Maples Leaves Gone Red – Infrared

This time of year, the leaves remaining on the trees have usually turned colors already.  This shot is from all the way back in July, but catches the maples of Volunteer Park in full red glory.  Yeah – Aerochrome EIR will do that.

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This one was also shot with my Rollei, using the same Aerochrome EIR as the other shot here.

The Last Chance for Color Infrared

You used to be able to buy color infrared film.  Kodak produced a line in sizes from 35mm to large sheets – I think the original purpose was for some sort of agricultural surveying.  Living things reflect infrared light differently.  This is color infrared film – specifically, Kodak Aerochrome EIR.

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When the film is fresh and you do it right, the results can be amazing.  Trees and gress in full sun are rendered red or orange.  Human skin is pale, almost white, and sometimes you can see blood in the veins beneath.  Unfortunately, you just can’t get it anymore.  Well… mostly.

Kodak stopped producing the 35mm version around 2002 or so.  They stopped producing the 120 version around 2006, and I believe they stopped producing the large roll format in 2011.  Some enterprising folks stockpiled massive amounts of it.  Even at 12 shots per roll using my Rollei, like above, those rolls still cost $25 each (from here, which has since sold out).  Not only that but you have to load and process them in complete darkness in a processor that doesn’t use an infrared counter.  Even in photo-happy Seattle, there is nowhere I can get these things processed anymore, so I had to ship it to Portland (which to its credit, boasts at least two places that can do this for you).

At the end of the day, it’s a great lesson in what happens if you even semi-successfully stack together a bunch of old technologies.  Medium-format, color infrared, TLR – they’re all there.  I’ve got two rolls left and they stay in my freezer, waiting for something momentous enough to justify thawing them out.

The Last Reminder Of Seattle Snow

The Last Reminder Of Seattle Snow

The aftermath of the snow here in seattle is dirty streets, massive potholes, and broken tire chains everywhere. I don’t think it’s that so many people were driving with them – more like a good number of people driving with them for the first time. Lots of tire chains coming off, lots of tire chains to swerve around on the freeway. Here is the one occupying the corner of our driveway. I love the grain on this Neopan film for the Rollei – it’s almost circular or bubbly instead of being really… well… grainy, I guess. I’ve got a roll of color that I’m going to try shooting now that I know the camera works. We’ll see how that turns out.
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Ari the human lightmeter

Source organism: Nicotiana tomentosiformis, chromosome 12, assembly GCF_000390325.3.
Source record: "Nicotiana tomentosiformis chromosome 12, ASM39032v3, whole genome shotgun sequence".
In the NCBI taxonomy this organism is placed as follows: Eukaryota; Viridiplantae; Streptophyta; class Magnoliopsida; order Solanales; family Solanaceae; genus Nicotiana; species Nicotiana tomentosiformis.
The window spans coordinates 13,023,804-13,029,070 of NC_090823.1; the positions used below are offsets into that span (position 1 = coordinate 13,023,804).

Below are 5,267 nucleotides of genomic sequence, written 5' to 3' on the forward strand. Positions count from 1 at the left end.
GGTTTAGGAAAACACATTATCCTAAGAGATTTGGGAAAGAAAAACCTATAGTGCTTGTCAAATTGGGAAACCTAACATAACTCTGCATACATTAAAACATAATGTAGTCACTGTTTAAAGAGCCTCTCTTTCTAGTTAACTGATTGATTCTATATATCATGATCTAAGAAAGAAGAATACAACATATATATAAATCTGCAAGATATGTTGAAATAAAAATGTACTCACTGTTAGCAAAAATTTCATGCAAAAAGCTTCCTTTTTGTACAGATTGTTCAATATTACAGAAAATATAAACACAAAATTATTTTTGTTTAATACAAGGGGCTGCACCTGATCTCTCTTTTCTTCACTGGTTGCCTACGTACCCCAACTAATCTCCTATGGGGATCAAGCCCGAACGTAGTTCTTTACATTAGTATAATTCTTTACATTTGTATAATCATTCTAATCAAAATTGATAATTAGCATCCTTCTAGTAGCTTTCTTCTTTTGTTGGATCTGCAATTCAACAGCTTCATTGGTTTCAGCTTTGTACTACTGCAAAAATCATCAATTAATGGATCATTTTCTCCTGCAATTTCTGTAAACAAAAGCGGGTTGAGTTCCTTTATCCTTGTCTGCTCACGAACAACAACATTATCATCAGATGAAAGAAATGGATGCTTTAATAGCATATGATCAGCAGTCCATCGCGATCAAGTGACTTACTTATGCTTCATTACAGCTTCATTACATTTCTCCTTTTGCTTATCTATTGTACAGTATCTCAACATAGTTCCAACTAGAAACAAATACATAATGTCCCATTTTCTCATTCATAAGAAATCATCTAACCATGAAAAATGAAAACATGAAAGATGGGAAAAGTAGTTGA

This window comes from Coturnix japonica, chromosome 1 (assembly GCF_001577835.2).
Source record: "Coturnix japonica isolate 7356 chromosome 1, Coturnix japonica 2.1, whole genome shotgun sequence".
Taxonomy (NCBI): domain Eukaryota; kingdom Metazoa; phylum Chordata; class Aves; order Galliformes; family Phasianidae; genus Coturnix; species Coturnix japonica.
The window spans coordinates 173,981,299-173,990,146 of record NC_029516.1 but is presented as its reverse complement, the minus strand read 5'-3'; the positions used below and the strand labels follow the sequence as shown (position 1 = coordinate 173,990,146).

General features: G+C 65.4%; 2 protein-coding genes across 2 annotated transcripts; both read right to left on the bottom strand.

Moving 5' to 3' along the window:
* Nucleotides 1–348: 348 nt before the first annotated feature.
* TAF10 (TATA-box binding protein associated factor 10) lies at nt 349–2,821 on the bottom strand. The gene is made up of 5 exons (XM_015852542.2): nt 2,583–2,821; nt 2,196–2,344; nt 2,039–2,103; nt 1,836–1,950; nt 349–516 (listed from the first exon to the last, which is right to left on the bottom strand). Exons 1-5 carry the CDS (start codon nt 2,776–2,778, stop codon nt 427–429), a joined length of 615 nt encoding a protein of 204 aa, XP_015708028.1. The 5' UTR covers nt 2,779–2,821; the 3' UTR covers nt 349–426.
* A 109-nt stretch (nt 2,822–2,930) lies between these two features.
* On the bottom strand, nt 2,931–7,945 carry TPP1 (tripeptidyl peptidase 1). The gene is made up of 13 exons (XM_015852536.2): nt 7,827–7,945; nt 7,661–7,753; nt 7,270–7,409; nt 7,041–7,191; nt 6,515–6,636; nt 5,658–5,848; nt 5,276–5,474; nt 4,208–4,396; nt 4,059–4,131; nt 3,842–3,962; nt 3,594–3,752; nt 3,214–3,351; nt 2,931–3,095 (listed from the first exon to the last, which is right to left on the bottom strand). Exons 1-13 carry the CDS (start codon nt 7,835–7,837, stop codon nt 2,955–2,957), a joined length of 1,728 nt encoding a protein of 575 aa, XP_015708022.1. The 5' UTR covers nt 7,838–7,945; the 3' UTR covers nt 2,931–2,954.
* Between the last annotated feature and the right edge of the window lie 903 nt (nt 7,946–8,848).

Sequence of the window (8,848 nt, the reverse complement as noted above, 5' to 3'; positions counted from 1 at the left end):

Ari the human lightmeter

So I finally got the film back from my first attempt at actually shooting with the Rolleicord. I have no lightmeter and neither does the Rollei, so you have to use the magic guidelines stamped onto the back of the camera and your imagination.  I was somewhat shocked that the pictures came back in any sort of serviceable condition, but I’ll take it. I shot one roll of Neopan 400 and since this is 120 film, it only has 12 shots per roll. Here’s the first – I think maybe there are one or two more worth showing off. I didn’t write it down as I’m a spoiled digital photographer but I believe the exposure here is something like f/5.6 at 1/100th of a second. I didn’t realize how shallow it would come out looking, but combined with the sparse tree limbs and the great angles you can get with Twin Lens Reflex cameras, I like this one a lot.
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Oh Oh Oh! New Rolleicord!

Oh Oh Oh!  New Rolleicord!

Growing up, my dad had an old Rolleicord. I think he got it from his dad or brother – something like that. He kept it the way he got it – in a WWII 50 caliber ammunition case with the manuals and accessories. I remember the way the whole thing smelled like developer and glorious photo chemicals. It never saw much use, being a *real* manual camera and all, but I know he used it at least a handful of times. Anyway, after seeing some of my TtV stuff, my dad offered to send it up and now it’s mine! This is a seriously beautiful camera, as opposed to my crummy old Kodak. Made in Germany in the early 50s. According to the price slip that came with it, my Rolleicord III with the Schneider Xenar f/3.5 lens was worth $149.50. In 1952 dollars. I assume it still works (although my ability to operate it I wonder about) and I should have some results for you shortly!
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  • ExposureTime: 1/60 sec
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  • FocalLength: 100 mm
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